Ships anchor seen as possible cause for massive oil spill in Southern California

Authorities are investigating if a ship’s anchor may have struck an off-shore pipeline in Southern California, sending at least an estimated 126,000 gallons of crude oil into the Pacific Ocean and leaving officials struggling to prevent an “ecological disaster.”

Martyn Willshire, chief executive of the Houston-based energy company that owns the pipeline operator, told reporters Monday that the theory is a “distinct possibility.”

A U.S. Coast Guard official said authorities are looking at “exactly where those vessels are” that may have struck the pipeline, which connects to a processing platform 17.5 miles offshore.

Ships carrying cargo to the ports of Los Angeles and Long Beach — two of the busiest in the United States — may drop their anchors while awaiting entry, the official said, though they’re guided and monitored while in transit.

“We’re looking into if it could have been an anchor from a ship, but that’s in the assessment phase right now,” U.S. Coast Guard Lt. Commander Jeannie Shaye said.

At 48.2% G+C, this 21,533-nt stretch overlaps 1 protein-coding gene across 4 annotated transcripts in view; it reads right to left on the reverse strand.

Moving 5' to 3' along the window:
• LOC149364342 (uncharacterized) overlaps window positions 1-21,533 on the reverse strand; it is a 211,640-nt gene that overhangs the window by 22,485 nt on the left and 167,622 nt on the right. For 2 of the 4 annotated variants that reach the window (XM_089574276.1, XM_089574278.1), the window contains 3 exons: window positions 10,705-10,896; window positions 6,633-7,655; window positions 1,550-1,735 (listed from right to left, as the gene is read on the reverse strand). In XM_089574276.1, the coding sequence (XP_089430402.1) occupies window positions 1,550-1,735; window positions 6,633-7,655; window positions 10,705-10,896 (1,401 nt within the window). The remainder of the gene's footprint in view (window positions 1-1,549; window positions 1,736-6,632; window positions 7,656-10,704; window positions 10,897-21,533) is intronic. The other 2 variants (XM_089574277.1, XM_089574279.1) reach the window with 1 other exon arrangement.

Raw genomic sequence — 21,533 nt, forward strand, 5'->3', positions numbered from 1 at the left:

Gov. Gavin Newsom on Monday proclaimed a state of emergency in Orange County.

“The state is moving to cut red tape and mobilize all available resources to protect public health and the environment,” Newsom said Monday night. “As California continues to lead the nation in phasing out fossil fuels and combating the climate crisis, this incident serves as a reminder of the enormous cost fossil fuels have on our communities and the environment.”

Earlier, officials said the slick had grown to nearly 25 miles, stretching from Dana Point to Huntington Beach.

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